The "link-line" coverage becomes one coverage with the network coverage using "identity" command (or "get" in ARCEDIT). Once this is accomplished, the centers overlap with the line coverage dangle nodes. At this point, the one-to-one relationship can not be compromised, so that "near" may be performed without risk of unexpected results. The subsequent "joinitem" command can also be performed.

From now on, the network environment can be set up inARCPLOT, using the commands netcover, demand and impedance (among others)and the run accessibility, nodedistance, locateallocate or interactions.

BAO, Shuming, HENRY, Mark y BARKLEY, David (1995); "RAS: A Regional Analysis System Integrated with ArcInfo"; Computers, Environment and Urban Systems; Vol. 19, No. 1, pp. 37-56.

BATTY, Michael y XIE, Yichun (1994); "Modelling inside GIS: Part 1. Model structures, exploratory spatial data analysis and aggregation"; International Journal of Geographical Information Systems; vol. 8, no. 3; pp. 291-307.

BRAIL, R. K. (1990); "Integrating urban information systems and spatial models"; Environment and Planning B: Planning and Design; Vol. 17, pp. 417-427.

FISCHER, M.M. y NIJKAMP, P. (1993); Geographic information systems, spatial modelling, and policy evaluation; Springer-Verlag; Berlin, Heidelberg, New York.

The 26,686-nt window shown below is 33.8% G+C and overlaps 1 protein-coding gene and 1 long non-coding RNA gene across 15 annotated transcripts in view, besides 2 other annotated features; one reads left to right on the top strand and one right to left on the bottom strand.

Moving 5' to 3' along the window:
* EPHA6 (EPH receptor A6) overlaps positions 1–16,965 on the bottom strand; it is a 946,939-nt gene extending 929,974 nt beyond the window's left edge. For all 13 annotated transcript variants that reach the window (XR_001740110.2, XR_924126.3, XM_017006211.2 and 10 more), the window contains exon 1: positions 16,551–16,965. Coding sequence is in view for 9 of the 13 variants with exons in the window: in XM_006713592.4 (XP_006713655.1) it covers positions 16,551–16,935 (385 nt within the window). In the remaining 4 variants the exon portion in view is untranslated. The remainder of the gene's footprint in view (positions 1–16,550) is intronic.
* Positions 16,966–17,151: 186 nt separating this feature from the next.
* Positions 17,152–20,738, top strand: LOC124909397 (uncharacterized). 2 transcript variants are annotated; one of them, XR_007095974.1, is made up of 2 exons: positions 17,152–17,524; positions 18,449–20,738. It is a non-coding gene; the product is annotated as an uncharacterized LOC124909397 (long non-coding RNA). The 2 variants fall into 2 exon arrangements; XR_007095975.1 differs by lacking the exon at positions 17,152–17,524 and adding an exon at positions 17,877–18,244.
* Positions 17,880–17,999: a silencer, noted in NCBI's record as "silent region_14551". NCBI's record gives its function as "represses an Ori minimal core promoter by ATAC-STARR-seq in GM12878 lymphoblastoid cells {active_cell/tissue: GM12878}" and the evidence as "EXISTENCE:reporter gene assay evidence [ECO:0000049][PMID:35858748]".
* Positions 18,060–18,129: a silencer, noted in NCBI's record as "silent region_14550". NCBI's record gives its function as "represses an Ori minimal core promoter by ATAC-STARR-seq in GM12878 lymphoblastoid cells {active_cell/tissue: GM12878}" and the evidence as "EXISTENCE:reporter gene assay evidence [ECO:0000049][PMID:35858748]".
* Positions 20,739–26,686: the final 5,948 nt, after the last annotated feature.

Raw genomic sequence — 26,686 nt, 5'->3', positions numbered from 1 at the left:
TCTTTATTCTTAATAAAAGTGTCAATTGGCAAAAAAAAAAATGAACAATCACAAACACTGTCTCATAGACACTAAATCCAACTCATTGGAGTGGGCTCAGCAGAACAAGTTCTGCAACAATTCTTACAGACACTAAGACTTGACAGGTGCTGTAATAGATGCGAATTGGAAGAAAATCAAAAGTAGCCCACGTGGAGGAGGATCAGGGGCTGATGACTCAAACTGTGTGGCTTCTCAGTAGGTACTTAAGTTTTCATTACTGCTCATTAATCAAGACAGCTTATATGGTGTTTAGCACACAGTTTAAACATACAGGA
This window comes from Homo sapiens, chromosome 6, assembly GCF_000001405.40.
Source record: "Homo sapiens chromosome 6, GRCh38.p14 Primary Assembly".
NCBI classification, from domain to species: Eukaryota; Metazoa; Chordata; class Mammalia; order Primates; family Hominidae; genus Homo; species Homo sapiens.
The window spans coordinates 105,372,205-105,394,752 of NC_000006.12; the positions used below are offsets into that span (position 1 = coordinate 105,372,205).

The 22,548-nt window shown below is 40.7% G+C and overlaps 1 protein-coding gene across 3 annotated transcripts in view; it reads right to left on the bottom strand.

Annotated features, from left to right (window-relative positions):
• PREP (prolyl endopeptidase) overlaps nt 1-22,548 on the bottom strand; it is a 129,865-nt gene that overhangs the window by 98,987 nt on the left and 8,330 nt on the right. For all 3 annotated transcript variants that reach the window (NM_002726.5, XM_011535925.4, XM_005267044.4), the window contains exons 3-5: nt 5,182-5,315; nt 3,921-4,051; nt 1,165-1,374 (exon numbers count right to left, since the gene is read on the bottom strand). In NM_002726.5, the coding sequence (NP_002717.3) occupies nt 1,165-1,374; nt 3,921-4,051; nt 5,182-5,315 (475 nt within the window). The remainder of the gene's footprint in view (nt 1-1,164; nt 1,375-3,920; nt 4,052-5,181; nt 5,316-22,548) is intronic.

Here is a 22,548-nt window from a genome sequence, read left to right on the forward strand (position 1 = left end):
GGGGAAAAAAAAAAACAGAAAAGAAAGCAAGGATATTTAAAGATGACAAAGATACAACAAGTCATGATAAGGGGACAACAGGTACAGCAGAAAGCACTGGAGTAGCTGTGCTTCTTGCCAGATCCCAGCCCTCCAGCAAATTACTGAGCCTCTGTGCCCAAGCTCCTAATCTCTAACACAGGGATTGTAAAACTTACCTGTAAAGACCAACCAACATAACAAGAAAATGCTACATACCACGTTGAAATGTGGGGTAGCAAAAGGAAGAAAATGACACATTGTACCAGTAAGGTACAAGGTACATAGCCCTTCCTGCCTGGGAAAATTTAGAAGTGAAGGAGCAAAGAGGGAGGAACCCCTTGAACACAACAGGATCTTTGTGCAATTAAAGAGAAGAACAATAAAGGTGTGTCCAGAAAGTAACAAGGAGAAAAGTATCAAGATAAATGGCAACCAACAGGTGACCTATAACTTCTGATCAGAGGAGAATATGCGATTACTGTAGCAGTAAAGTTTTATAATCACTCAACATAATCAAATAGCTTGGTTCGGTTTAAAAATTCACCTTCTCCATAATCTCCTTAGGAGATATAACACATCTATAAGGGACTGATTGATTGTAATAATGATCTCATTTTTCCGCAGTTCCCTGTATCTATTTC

MARTIN, David (1991); Geographic Information Systems and Their Socioeconomic Applications; Routledge, London, New York.

WEGENER, Michael (1995); "Current and Future Land Use Models"; Land Use Model Conference proceedings; Texas Transportation Institute, Dallas.

Here is an example of a ungenerated file from a link feature in a coverage:

1.0,2.3

3.1,4.6

2.9,3.5

5.6,8.9

Every link is made up by a straight line. Consequently, every two records of the former list should make up also a straight line, so as

1.0,2.3 means 'x' and 'y' of a extreme of a link

3.1,4.6 means 'x' and 'y' of the other extreme

Both extremes will become the nodes of an arc when the procedure will finish.

An Awk script (written by Don Jarvinen, Ma., from the University of Maryland Department of Geography) will transform the ungenerate file format. The Awk script is as follows:

BEGIN {

record = 3

count = 1

{print "1"}

}

{

x = $0

if (x == "end")

{{ print x }}

else

{ if (count == 0)

{{ print $0 }

{ print "end" }

y = record / 2

{ print record / 2 }}

else

{{ print $0 }}

}

record = record + 1

count = 1 - count

}

The new format has to have this appearance so that it may be read by the "ungenerate" Arc command generate file back to ArcInfo.

1.0,2.3

3.1,4.6

end

2.9,3.5

5.6,8.9

end

end

Pau Serra

Departament de Geografia Humana

Divisio I

Universitat de Barcelona

Cr. Baldiri i Reixac s/n

08028-Barcelona

Spain

Telephone: 34-3-4409200

Fax: 34-3-4498510

email: pauserra@trivium.gh.ub.es